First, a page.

Pa. profs have fantasy football plan

(Carlisle) Sentinel (TNS)

A pair of Shippensburg University math professors have come up with a way to compete against the best, for those with an interest in fantasy football but who may have never played the virtual sport in their life.

Dave Kennedy and Ben Galluzzo won $10,000 from a local tech startup program, TechCelerator, for their algorithm and business plan that the two had come up with simply as a hobby.

“It got started really when Ben talked me into playing fantasy football, because he used to play and I didn’t,” Kennedy said. “I decided to join him, and as soon as I did, I thought, ‘Wow, there’s a lot of math here.’”

“At some point about a year-and-a-half ago I said to Ben, ‘It’s reached the point where when I say we have to go public and sell this thing, I’m not kidding anymore.’”

Working out of their kitchens and basements, Kennedy and Galluzzo developed an algorithm that they hoped would help first-time and also experienced players draft the perfect lineup at the beginning of the fantasy season. is set to hit the market early in the summer, in time for fantasy season — the name suggests that customers can ‘hog’ as much talent as possible in their fantasy draft.

The company, an LLC named MathEdge Fantasy Sports, includes the ‘Draft Hog’ product which includes a fully-customizable database that takes into account popular player rankings.

“What tends to happen is, people know who they’re going to pick in the first two or three rounds, but then it starts to get a little hazy,” Galluzzo said in partial explanation of what the service offers. “You can’t keep track of who all were picked, and it starts to get muddled.”

Kennedy and Galluzzo spent months gathering data in Excel spreadsheets and doing market research that often required paying visits to local watering holes during football games.

The pair recently added two more members to their team — tech-savvy Chris Mowers of Carlisle and Dan Kling of Lancaster — who function as programmers and are assisting in website development.

Since the algorithm was created, Draft Hog has already seen some success in its trial stages this past football season.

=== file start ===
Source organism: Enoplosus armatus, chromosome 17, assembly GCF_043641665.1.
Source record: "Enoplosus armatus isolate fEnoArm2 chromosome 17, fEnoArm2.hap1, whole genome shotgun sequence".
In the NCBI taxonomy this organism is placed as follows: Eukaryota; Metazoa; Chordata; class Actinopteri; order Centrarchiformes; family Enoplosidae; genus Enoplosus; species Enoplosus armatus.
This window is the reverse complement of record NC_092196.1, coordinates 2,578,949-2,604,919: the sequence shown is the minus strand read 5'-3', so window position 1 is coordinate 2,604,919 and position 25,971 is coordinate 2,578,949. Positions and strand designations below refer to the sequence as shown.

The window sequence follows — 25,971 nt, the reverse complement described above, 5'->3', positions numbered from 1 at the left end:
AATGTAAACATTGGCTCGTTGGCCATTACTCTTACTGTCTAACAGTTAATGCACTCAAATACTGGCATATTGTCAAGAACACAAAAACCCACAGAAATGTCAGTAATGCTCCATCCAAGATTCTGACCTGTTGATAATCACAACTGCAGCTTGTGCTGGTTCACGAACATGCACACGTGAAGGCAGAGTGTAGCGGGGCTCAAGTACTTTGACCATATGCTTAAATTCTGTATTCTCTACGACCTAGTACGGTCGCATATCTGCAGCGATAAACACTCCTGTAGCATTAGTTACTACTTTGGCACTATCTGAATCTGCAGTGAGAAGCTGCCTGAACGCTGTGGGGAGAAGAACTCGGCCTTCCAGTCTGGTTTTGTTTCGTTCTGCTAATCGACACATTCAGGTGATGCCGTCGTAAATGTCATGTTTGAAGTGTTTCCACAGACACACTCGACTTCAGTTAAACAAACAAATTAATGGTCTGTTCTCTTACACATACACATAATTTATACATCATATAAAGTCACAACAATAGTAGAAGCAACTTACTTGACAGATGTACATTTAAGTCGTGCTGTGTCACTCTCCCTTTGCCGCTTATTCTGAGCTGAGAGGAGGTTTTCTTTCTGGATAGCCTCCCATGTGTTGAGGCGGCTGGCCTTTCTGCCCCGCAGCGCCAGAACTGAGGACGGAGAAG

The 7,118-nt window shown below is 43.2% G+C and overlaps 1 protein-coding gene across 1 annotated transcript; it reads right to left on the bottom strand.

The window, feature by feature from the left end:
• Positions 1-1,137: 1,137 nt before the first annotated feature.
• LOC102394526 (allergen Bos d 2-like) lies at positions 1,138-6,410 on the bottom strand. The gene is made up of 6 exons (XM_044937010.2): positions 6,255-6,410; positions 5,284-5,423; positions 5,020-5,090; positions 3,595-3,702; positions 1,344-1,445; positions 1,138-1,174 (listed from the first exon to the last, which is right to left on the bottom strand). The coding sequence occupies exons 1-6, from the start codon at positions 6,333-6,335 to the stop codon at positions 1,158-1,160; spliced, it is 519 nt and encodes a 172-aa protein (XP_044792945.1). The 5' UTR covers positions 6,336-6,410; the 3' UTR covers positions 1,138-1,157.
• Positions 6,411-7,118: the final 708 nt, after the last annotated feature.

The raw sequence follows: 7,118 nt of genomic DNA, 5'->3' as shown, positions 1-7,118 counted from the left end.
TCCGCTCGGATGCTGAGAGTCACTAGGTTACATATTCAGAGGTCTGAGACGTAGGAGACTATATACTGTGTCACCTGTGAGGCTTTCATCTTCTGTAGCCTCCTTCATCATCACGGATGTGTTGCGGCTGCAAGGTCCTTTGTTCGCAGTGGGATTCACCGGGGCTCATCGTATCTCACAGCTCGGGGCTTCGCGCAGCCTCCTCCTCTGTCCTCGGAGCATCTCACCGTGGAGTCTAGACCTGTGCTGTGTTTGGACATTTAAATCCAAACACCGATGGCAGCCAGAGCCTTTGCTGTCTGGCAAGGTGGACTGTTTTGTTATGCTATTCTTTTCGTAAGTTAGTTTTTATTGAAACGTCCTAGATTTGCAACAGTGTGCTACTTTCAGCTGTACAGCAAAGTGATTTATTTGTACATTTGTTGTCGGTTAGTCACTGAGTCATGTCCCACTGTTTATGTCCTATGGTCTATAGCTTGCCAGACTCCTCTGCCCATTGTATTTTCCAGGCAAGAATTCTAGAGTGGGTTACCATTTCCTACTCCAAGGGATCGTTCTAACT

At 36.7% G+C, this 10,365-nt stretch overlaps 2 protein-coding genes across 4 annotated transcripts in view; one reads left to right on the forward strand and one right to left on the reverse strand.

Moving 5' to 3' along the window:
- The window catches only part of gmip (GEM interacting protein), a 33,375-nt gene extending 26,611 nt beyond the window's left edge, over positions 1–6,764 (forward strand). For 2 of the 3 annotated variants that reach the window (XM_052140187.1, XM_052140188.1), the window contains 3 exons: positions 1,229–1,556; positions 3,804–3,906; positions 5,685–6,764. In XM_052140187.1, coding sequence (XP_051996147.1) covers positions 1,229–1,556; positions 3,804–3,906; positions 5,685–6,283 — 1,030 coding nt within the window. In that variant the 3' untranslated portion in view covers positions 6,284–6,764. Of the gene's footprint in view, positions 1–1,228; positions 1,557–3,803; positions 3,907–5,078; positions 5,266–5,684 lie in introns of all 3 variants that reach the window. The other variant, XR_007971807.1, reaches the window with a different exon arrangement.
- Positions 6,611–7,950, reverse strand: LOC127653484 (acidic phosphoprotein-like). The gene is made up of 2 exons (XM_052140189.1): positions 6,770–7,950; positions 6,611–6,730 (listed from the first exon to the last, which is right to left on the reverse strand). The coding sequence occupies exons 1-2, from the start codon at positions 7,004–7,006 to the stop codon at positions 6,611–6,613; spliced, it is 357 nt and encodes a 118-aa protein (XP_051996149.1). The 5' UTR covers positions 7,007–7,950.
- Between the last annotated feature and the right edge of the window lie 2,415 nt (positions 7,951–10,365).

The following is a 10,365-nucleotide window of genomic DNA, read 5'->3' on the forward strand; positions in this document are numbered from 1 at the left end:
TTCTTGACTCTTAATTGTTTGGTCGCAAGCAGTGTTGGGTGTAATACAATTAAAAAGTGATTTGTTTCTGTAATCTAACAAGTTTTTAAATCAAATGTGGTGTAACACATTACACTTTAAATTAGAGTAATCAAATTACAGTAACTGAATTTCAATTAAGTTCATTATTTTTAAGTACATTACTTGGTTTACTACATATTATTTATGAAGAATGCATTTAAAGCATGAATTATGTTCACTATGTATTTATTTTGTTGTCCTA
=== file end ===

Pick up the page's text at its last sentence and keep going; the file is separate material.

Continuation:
“I had four leagues that I drafted using Draft Hog, and all four made the playoffs,” Kennedy said. “Two of them ended up with a championship. And then I have four kids, and each of them had a Draft Hog team, and two of them made the playoffs.”

Both Kennedy and Galluzzo are looking for ways to improve those already impressive numbers, including expanding the product to assist customers in retooling their lineups during the season in the case of injured or under-performing athletes.

However, the goal right now is to get those interested in fantasy sports started with a successful draft, and once they’ve seen how it works they’ll have a better idea of what to look for when replacing athletes in their lineups.

“A lot of times (people start playing) because they have family and friends who are playing, and it’s not just that they want to go along for the ride, they want to win,” Galluzzo said. “We’ve talked to first-time players, including women who want to beat their boyfriends or friends, and their level of competitiveness is very high.”

The MathEdge founders also did a heat-to-head competition against an award-winning company that offers similar services, Draftsharks, and according to Galluzzo, they fared pretty well.

“We were mostly interested in how it worked, so we did a head-to-head with them, where we used their rankings and our tool versus their tool with their rankings, to give all of the advantage to them,” He said. “We first of all thought we came out on top in picking players, but we also came out on top in the league.”

The biggest boost that the young company has had thus far, though, was attending the TechCelerator program. The company’s partners found out a lot about the business side of a tech-related firm, and winning the cash prize at the end was a huge boost for the confidence and pocketbooks of the MathEdge members.

“When we went into that competition, I really considered us the underdog — I had us seeded third (out of four),” Kennedy said. “Some of those companies were a little bit more established, had customers already, and we were just this new website. When they decided to give the prize to us, it was just kind of a validation. We thought, ‘Hey, good, we’re not the only ones who think we might be onto something.’”

So for those looking to improve their position in the fantasy football leaderboards this fall, has you covered.

And according to Galluzzo, it’s available for about the cost of a couple of fantasy football magazines.